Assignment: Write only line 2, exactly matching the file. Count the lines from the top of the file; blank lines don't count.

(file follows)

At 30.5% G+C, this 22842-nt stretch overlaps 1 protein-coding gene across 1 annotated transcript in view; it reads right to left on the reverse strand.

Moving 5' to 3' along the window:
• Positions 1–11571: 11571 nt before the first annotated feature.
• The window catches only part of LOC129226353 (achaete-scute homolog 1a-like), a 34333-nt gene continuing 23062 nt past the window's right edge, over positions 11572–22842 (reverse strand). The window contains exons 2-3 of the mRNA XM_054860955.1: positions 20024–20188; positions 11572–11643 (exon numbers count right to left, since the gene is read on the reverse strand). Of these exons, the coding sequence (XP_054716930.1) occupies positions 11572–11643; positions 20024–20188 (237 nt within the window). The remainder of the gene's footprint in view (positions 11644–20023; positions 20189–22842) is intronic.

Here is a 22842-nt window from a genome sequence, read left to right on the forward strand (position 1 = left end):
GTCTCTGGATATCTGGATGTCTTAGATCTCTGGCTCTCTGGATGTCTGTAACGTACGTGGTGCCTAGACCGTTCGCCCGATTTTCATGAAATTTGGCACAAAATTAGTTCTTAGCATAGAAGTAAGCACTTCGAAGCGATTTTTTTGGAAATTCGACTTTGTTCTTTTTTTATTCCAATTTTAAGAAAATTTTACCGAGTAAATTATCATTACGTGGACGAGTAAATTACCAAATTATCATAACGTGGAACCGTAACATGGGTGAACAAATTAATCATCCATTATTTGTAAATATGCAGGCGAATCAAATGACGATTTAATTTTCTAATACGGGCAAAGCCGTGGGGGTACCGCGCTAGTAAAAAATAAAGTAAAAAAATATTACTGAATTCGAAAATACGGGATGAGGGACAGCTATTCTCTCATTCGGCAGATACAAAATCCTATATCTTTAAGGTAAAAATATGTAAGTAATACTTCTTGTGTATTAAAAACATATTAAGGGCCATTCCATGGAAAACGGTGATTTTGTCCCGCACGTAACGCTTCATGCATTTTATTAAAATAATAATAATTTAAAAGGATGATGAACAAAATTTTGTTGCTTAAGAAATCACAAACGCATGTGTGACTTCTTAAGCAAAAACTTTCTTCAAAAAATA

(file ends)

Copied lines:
Moving 5' to 3' along the window: